Antimicrobial peptides are essential components of innate immune systems that protect hosts from infection. They are also useful candidates for developing a new generation of antibiotics to fight antibiotic-resistant pathogens. Human innate immune peptide LL-37 can inhibit biofilm formation, but suffers from high cost due to a long peptide length and rapid protease degradation. To improve the peptide, we previously identified the major active region and changed the peptide backbone structure. This study designed two families of new peptides by altering peptide side chains. Interestingly, these peptides displayed differential potency against various ESKAPE pathogens in vitro and substantially reduced hemolysis. Further potency test in vivo revealed that 17tF-W eliminated the burden of methicillin-resistant Staphylococcus aureus (MRSA) USA300 in both mouse-embedded catheters and their surrounding tissues. In addition, peptide treatment suppressed the level of chemokine TNFα, and boosted the levels of chemokines MCP-1, IL-17A and IL-10 in the surrounding tissues of the infected catheter embedded in mice. In conclusion, we have designed a set of new LL-37 peptides with varying antimicrobial activities, opening the door to potential topical treatment of infections involving different drug-resistant pathogens.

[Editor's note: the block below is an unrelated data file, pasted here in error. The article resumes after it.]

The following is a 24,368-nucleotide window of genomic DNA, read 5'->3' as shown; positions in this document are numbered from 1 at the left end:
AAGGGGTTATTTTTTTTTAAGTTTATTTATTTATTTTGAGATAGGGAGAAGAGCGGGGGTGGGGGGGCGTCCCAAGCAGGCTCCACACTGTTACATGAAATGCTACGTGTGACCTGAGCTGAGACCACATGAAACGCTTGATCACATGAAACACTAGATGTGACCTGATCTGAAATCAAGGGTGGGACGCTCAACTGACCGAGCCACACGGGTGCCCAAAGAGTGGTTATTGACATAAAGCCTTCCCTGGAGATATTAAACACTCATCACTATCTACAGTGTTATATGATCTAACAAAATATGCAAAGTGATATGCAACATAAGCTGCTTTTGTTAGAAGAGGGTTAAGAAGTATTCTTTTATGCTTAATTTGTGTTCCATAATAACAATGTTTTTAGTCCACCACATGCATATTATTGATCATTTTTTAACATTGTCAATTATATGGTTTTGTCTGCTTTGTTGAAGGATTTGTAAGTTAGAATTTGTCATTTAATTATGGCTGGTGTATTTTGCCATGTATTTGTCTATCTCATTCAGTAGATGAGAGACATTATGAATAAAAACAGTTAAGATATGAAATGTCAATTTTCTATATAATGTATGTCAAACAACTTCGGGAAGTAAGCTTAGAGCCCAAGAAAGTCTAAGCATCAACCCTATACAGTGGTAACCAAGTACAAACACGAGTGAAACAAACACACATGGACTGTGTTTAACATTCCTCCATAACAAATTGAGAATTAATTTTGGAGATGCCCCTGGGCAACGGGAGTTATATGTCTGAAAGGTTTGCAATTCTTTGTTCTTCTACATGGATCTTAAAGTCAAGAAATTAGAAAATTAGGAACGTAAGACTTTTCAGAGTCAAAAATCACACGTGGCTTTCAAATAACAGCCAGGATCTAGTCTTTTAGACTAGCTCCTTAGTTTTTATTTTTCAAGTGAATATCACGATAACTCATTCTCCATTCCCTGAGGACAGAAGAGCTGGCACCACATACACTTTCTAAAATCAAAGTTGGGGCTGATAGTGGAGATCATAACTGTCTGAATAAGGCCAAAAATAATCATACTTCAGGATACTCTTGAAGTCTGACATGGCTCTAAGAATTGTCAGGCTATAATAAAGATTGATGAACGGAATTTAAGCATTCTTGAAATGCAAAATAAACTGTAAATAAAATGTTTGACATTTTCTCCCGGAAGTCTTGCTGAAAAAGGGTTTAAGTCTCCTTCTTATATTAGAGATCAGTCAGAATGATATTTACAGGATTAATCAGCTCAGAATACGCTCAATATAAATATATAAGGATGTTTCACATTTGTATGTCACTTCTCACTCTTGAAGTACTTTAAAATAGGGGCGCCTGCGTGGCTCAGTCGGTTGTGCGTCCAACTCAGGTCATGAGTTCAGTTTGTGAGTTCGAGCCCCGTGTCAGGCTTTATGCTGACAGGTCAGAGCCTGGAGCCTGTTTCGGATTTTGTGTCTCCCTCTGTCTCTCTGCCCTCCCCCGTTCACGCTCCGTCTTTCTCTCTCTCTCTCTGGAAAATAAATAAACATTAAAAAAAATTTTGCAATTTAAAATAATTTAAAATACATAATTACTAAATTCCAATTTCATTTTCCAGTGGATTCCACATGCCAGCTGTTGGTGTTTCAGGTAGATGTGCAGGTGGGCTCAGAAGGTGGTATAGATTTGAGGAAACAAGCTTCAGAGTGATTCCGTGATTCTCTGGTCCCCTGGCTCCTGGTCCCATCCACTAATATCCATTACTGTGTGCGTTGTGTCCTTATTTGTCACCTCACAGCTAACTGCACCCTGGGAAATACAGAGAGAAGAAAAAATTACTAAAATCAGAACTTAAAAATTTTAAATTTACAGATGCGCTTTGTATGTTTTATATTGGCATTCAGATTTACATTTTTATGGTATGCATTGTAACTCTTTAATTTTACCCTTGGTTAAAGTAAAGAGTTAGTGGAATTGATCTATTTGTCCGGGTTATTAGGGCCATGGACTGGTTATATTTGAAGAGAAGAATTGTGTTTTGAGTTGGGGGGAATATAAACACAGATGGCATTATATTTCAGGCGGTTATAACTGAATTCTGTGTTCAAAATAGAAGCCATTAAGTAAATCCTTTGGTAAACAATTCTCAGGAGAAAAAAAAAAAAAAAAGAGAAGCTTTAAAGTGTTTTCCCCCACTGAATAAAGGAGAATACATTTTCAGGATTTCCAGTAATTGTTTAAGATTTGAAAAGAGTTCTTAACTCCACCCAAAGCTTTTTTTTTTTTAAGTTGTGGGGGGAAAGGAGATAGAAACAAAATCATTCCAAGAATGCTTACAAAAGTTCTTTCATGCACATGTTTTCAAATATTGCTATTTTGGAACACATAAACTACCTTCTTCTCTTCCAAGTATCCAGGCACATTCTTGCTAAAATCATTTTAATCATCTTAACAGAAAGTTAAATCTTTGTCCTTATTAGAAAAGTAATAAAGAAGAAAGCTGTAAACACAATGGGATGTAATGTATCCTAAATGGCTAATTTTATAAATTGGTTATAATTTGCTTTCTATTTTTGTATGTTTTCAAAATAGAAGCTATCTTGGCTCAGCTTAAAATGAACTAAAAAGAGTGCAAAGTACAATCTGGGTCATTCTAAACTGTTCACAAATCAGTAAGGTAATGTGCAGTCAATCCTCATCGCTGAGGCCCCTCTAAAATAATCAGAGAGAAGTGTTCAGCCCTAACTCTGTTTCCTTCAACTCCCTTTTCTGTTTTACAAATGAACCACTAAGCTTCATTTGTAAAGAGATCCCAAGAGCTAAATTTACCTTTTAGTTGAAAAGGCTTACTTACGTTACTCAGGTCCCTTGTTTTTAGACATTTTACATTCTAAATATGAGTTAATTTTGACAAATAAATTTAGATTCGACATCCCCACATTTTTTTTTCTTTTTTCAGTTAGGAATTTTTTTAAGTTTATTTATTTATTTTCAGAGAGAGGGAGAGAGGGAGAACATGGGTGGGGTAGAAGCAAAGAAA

|Original language||English (US)|
|Number of pages||11|
|Journal||Biochimica et Biophysica Acta - Biomembranes|
|State||Published - Sep 1 2019|
- Peptide design
ASJC Scopus subject areas
- Cell Biology